Flagella are organelles for cellular mobility. The bacterial flagellum stretches from cytoplasm through the cell membrane(s) and extrudes through the cell wall. They are long and thick thread-like appendages, protein in nature. A different type of flagellum is found in archaea and a different type is found in eukaryotes.
A fimbria also known as a pilus is a short, thin, hair-like filament found on the surface of bacteria. Fimbriae, or pili are formed of a protein called pilin (antigenic) and are responsible for attachment of bacteria to specific receptors of human cell (cell adhesion). There are special types of specific pili involved in bacterial conjugation.
Growth and metabolism
Between successive cell divisions, cells grow through the functioning of cellular metabolism. Cell metabolism is the process by which individual cells process nutrient molecules. Metabolism has two distinct divisions: catabolism, in which the cell breaks down complex molecules to produce energy and reducing power, and anabolism, in which the cell uses energy and reducing power to construct complex molecules and perform other biological functions. Complex sugars consumed by the organism can be broken down into simpler sugar molecules called monosaccharides such as glucose. Once inside the cell, glucose is broken down to make adenosine triphosphate (ATP), a molecule that possesses readily available energy, through two different pathways.
DNA replication, or the process of duplicating a cell’s genome, always happens when a cell divides through mitosis or binary fission. This occurs during the S phase of the cell cycle.
In meiosis, the DNA is replicated only once, while the cell divides twice. DNA replication only occurs before meiosis I. DNA replication does not occur when the cells divide the second time, in meiosis II. Replication, like all cellular activities, requires specialized proteins for carrying out the job.
Cells are capable of synthesizing new proteins, which are essential for the modulation and maintenance of cellular activities. This process involves the formation of new protein molecules from amino acid building blocks based on information encoded in DNA/RNA. Protein synthesis generally consists of two major steps: transcription and translation.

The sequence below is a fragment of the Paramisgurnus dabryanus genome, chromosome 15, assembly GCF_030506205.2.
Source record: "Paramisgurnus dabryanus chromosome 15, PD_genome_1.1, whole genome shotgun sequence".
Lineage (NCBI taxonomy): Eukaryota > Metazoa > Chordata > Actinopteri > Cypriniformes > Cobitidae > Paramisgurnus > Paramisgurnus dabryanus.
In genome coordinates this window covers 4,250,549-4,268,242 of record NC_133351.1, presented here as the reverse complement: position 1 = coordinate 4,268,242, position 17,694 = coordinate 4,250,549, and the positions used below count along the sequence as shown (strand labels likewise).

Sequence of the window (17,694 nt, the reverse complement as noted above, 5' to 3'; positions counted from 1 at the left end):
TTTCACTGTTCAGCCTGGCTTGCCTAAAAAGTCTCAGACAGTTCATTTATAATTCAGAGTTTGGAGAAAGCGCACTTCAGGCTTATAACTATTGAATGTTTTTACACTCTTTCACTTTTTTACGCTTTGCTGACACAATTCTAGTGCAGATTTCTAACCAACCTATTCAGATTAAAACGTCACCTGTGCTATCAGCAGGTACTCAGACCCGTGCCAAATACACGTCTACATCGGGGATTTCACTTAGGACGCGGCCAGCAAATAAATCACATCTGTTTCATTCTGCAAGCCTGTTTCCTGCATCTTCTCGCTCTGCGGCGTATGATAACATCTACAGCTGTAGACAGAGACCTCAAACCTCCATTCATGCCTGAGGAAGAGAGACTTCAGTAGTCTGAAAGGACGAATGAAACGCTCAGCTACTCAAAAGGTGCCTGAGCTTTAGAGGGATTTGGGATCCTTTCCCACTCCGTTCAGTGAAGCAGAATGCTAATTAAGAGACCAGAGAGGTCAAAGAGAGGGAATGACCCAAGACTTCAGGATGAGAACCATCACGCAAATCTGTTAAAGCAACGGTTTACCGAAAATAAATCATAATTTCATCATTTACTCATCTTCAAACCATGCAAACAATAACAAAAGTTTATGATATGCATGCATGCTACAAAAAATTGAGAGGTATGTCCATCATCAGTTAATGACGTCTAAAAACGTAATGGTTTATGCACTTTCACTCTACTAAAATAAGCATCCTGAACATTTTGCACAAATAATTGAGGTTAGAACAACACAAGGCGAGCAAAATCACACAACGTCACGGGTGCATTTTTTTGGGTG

Transcription is the process where genetic information in DNA is used to produce a complementary RNA strand. This RNA strand is then processed to give messenger RNA (mRNA), which is free to migrate through the cell. mRNA molecules bind to protein-RNA complexes called ribosomes located in the cytosol, where they are translated into polypeptide sequences. The ribosome mediates the formation of a polypeptide sequence based on the mRNA sequence. The mRNA sequence directly relates to the polypeptide sequence by binding to transfer RNA (tRNA) adapter molecules in binding pockets within the ribosome. The new polypeptide then folds into a functional three-dimensional protein molecule.
Movement or motility
Unicellular organisms can move in order to find food or escape predators. Common mechanisms of motion include flagella and cilia.
In multicellular organisms, cells can move during processes such as wound healing, the immune response and cancer metastasis. For example, in wound healing in animals, white blood cells move to the wound site to kill the microorganisms that cause infection. Cell motility involves many receptors, crosslinking, bundling, binding, adhesion, motor and other proteins. The process is divided into three steps – protrusion of the leading edge of the cell, adhesion of the leading edge and de-adhesion at the cell body and rear, and cytoskeletal contraction to pull the cell forward. Each step is driven by physical forces generated by unique segments of the cytoskeleton.